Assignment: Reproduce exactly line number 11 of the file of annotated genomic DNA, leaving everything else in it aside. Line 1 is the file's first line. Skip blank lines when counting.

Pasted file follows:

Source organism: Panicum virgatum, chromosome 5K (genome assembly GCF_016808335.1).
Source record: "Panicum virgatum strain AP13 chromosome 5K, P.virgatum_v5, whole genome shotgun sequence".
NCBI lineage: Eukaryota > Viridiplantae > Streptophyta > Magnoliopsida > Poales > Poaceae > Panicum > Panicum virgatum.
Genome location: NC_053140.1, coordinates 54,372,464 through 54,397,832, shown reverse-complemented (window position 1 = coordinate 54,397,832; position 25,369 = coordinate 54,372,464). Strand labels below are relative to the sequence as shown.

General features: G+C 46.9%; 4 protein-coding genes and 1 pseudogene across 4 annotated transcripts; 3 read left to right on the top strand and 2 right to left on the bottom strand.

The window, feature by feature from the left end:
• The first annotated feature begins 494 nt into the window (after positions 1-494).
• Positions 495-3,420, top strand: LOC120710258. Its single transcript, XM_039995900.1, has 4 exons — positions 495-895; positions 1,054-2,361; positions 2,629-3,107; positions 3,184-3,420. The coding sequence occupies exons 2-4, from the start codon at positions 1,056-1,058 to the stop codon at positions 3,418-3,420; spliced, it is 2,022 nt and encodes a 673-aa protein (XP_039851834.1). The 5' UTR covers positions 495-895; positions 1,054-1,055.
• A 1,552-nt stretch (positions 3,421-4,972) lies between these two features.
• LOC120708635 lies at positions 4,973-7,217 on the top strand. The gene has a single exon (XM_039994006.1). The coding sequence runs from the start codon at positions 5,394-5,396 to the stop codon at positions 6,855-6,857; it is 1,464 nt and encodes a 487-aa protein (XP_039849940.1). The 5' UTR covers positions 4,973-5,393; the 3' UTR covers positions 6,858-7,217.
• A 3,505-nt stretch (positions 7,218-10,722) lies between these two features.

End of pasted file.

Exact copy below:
• A 3,505-nt stretch (positions 7,218-10,722) lies between these two features.